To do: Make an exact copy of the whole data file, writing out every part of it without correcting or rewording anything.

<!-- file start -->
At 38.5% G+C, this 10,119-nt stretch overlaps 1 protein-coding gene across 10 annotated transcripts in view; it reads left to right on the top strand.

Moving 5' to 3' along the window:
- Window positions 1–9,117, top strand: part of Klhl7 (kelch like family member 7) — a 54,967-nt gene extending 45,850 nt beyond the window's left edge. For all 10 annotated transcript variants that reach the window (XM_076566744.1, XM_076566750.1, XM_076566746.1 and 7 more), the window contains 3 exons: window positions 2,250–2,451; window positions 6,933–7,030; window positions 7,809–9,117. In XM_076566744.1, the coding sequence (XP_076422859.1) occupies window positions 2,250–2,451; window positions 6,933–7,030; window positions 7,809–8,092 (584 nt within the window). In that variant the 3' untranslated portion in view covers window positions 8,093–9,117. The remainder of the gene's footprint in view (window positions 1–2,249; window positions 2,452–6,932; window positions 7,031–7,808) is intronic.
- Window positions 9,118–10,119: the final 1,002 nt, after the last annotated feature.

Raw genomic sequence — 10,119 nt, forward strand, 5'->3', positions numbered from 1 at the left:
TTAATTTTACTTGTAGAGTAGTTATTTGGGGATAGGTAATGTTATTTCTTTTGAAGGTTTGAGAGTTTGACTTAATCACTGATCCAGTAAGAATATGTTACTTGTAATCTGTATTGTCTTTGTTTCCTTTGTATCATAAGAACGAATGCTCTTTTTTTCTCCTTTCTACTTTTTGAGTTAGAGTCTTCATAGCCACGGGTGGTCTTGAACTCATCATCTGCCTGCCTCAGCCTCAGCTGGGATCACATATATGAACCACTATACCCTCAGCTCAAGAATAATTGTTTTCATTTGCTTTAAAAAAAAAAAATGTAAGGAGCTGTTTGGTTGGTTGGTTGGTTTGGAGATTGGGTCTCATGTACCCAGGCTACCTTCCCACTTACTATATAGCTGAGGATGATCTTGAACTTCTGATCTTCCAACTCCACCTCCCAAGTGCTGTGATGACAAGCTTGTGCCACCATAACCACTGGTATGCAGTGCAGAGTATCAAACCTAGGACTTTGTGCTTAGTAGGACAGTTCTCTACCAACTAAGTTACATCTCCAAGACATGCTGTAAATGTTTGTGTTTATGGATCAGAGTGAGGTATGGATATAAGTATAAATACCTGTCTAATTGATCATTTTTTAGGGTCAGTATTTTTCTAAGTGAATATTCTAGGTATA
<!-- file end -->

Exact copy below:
At 38.5% G+C, this 10,119-nt stretch overlaps 1 protein-coding gene across 10 annotated transcripts in view; it reads left to right on the top strand.

Moving 5' to 3' along the window:
- Window positions 1–9,117, top strand: part of Klhl7 (kelch like family member 7) — a 54,967-nt gene extending 45,850 nt beyond the window's left edge. For all 10 annotated transcript variants that reach the window (XM_076566744.1, XM_076566750.1, XM_076566746.1 and 7 more), the window contains 3 exons: window positions 2,250–2,451; window positions 6,933–7,030; window positions 7,809–9,117. In XM_076566744.1, the coding sequence (XP_076422859.1) occupies window positions 2,250–2,451; window positions 6,933–7,030; window positions 7,809–8,092 (584 nt within the window). In that variant the 3' untranslated portion in view covers window positions 8,093–9,117. The remainder of the gene's footprint in view (window positions 1–2,249; window positions 2,452–6,932; window positions 7,031–7,808) is intronic.
- Window positions 9,118–10,119: the final 1,002 nt, after the last annotated feature.

Raw genomic sequence — 10,119 nt, forward strand, 5'->3', positions numbered from 1 at the left:
TTAATTTTACTTGTAGAGTAGTTATTTGGGGATAGGTAATGTTATTTCTTTTGAAGGTTTGAGAGTTTGACTTAATCACTGATCCAGTAAGAATATGTTACTTGTAATCTGTATTGTCTTTGTTTCCTTTGTATCATAAGAACGAATGCTCTTTTTTTCTCCTTTCTACTTTTTGAGTTAGAGTCTTCATAGCCACGGGTGGTCTTGAACTCATCATCTGCCTGCCTCAGCCTCAGCTGGGATCACATATATGAACCACTATACCCTCAGCTCAAGAATAATTGTTTTCATTTGCTTTAAAAAAAAAAAATGTAAGGAGCTGTTTGGTTGGTTGGTTGGTTTGGAGATTGGGTCTCATGTACCCAGGCTACCTTCCCACTTACTATATAGCTGAGGATGATCTTGAACTTCTGATCTTCCAACTCCACCTCCCAAGTGCTGTGATGACAAGCTTGTGCCACCATAACCACTGGTATGCAGTGCAGAGTATCAAACCTAGGACTTTGTGCTTAGTAGGACAGTTCTCTACCAACTAAGTTACATCTCCAAGACATGCTGTAAATGTTTGTGTTTATGGATCAGAGTGAGGTATGGATATAAGTATAAATACCTGTCTAATTGATCATTTTTTAGGGTCAGTATTTTTCTAAGTGAATATTCTAGGTATA